What’s New about the Child Tax Credit in 2021?

Last updated 11/22/2022

It’s not too late to get your 2021 Expanded Child Tax Credit! You may be eligible even if you didn’t have earnings in 2021 or don’t usually file income taxes. To claim your CTC, wait until the 2023 tax season begins to get help filing your 2021 tax return. You can also claim your CTC through GetYourRefund.org starting on January 31, 2023.

What is the Child Tax Credit (CTC)?

The Child Tax Credit (CTC) helps offset the costs of raising kids. Nearly every family is eligible to receive the 2021 CTC this year, including families that haven’t filed a tax return and families that don’t have recent income. Each qualifying household is eligible to receive up to $3,600 for each child under 6, and $3,000 for each child between 6 and 17. The credit is not a loan. Many families received half of their CTC between July and December 2021. If you haven’t gotten the second half of your credit, you can get it by filing a 2021 tax return. If you did not receive the advance payments, you can claim the full CTC by filing a 2021 tax return (which you file in 2022).  

What is new about the CTC in 2021?

The 2021 CTC is different than before in 6 key ways:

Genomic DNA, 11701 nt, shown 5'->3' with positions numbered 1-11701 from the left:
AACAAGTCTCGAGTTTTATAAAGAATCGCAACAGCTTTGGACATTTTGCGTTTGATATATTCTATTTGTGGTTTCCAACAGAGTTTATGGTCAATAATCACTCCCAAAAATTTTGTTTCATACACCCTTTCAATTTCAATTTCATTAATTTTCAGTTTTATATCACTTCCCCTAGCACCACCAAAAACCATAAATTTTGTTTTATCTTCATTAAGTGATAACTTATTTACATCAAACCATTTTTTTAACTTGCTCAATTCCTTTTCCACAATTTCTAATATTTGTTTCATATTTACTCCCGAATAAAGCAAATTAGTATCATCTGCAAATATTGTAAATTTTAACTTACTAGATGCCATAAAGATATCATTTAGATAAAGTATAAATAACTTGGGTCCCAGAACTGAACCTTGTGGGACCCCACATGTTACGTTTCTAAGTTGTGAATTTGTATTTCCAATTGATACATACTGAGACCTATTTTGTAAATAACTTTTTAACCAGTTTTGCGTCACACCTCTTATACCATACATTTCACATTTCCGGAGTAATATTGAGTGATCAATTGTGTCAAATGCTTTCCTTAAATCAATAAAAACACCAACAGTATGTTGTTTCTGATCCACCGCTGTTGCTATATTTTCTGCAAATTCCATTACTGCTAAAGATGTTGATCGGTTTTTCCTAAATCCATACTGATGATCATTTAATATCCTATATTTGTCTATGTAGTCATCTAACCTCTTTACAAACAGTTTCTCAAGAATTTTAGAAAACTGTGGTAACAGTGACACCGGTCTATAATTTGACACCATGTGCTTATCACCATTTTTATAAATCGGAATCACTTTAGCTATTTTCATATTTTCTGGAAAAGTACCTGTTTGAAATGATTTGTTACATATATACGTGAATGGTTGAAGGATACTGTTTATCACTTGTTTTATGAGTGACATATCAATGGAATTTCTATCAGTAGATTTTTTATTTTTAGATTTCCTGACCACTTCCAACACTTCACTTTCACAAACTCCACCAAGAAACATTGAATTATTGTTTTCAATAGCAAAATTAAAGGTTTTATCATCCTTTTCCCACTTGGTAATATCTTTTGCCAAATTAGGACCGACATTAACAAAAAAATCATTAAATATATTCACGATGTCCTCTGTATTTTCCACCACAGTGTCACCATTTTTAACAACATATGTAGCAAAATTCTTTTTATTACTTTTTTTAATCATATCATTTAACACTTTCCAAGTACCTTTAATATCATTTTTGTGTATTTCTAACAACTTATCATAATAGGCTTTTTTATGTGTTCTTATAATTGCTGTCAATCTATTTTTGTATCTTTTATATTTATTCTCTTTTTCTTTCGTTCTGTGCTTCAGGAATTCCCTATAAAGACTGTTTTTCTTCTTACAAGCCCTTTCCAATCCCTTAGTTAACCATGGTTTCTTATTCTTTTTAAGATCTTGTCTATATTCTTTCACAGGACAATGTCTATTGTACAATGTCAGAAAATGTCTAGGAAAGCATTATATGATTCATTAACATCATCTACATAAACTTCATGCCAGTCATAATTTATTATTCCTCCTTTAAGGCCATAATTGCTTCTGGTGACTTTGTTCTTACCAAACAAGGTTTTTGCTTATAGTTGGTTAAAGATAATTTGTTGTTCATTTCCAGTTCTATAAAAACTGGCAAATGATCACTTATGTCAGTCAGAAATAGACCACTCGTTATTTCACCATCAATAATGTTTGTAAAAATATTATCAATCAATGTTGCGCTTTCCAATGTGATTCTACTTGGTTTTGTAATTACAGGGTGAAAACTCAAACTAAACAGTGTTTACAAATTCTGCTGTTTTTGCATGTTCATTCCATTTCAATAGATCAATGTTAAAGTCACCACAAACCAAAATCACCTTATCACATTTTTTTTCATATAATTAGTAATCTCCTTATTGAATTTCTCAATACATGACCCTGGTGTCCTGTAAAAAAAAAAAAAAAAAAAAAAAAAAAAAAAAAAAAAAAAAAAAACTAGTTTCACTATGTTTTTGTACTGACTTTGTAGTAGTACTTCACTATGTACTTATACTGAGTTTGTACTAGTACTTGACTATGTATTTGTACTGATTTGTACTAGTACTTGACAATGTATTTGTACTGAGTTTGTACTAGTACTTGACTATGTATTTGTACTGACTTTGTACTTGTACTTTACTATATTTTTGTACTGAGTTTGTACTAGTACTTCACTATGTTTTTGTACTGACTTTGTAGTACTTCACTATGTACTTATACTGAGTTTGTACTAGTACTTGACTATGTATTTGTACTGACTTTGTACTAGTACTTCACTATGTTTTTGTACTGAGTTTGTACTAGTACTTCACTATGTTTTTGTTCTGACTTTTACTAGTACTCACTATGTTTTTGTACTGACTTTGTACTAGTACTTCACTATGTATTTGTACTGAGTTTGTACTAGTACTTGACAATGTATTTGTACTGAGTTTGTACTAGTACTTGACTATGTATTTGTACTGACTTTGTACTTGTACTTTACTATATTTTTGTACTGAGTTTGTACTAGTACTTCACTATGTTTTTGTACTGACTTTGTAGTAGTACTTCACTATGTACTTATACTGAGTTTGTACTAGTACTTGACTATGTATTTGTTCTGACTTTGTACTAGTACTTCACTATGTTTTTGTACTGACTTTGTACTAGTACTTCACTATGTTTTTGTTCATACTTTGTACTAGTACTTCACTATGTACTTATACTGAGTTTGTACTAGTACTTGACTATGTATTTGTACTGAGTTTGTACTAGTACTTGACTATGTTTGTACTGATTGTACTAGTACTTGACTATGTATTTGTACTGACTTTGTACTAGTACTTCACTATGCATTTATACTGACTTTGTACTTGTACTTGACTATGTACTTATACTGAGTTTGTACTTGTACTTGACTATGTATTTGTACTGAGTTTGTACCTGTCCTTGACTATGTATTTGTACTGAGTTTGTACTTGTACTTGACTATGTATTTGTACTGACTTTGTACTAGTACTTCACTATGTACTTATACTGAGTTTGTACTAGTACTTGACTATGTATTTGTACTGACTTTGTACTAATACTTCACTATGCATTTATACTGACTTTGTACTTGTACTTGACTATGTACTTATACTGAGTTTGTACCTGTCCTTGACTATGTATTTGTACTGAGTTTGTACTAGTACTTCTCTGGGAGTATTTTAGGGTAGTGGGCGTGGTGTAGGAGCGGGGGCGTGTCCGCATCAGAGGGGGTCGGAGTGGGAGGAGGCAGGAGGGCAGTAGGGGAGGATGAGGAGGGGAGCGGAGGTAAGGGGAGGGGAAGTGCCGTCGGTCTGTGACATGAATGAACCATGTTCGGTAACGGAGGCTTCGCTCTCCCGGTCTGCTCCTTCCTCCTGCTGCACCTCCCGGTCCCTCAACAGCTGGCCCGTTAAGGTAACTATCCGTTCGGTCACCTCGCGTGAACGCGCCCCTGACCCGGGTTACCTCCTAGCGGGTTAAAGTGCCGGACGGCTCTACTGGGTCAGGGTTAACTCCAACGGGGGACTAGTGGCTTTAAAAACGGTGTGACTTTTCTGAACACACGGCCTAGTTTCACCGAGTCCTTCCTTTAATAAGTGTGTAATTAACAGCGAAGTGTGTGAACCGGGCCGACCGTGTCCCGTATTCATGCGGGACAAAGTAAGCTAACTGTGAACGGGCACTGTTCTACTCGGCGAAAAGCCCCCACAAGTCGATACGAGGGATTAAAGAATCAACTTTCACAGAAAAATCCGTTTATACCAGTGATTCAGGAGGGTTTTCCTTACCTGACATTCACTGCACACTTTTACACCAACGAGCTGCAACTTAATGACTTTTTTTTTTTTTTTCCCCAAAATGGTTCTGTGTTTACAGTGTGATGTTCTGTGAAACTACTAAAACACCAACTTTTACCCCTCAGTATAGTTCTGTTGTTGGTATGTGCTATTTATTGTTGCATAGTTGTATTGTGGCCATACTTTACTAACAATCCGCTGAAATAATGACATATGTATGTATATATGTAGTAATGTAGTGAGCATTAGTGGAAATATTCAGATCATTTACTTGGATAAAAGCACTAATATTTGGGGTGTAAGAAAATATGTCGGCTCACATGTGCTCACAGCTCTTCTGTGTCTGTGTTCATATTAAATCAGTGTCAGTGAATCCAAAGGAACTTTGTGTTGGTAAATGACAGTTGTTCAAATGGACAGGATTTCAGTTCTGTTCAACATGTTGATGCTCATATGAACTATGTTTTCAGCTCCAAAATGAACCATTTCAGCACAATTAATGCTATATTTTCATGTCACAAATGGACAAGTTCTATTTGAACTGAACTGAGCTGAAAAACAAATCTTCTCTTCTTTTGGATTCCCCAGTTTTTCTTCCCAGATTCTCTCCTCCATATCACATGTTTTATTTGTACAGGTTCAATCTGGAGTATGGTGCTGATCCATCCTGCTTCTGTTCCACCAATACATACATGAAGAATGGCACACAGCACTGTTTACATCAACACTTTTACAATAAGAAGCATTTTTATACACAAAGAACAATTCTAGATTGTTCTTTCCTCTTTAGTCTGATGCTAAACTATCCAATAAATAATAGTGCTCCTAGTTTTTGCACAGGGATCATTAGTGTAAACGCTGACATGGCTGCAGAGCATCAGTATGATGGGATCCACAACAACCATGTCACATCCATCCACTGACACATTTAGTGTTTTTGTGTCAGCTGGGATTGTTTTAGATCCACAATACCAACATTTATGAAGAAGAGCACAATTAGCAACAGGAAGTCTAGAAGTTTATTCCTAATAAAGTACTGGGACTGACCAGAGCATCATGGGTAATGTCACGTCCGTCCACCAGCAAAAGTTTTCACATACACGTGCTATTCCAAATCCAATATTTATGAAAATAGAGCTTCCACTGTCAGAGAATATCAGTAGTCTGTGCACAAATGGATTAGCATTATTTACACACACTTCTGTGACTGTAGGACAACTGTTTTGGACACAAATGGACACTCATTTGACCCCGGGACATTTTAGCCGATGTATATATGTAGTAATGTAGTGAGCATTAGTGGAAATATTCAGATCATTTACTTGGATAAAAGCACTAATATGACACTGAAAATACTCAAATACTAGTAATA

1. Increases the tax credit amount. The tax credit’s maximum amount is $3,000 per child and $3,600 for children under 6.
  2. Makes the credit fully refundable. Even if you don’t owe taxes, you could get the full CTC refund.
  3. Removes the minimum income requirement. You can have zero income and still claim the CTC.
  4. Raises the qualifying age. Children 17 and under can qualify for the credit.
  5. Provides advance payments. If you already qualify for the current CTC when you filed your 2020 tax return (which you file in 2021), you can start receiving part of the new credit during 2021. You don’t have to wait until you file your 2021 tax return (which you file in 2022). The IRS will send you monthly payments for half your new credit between July and December 2021.
  6. Lowers the phase out rate. The CTC amount will start to gradually decrease starting at $75,000 ($150,000 for married couples and $112,500 for head of household).
Click to see a chart to compare the new changes to the CTC
$2,000 CTC (current) 2021 CTC (new)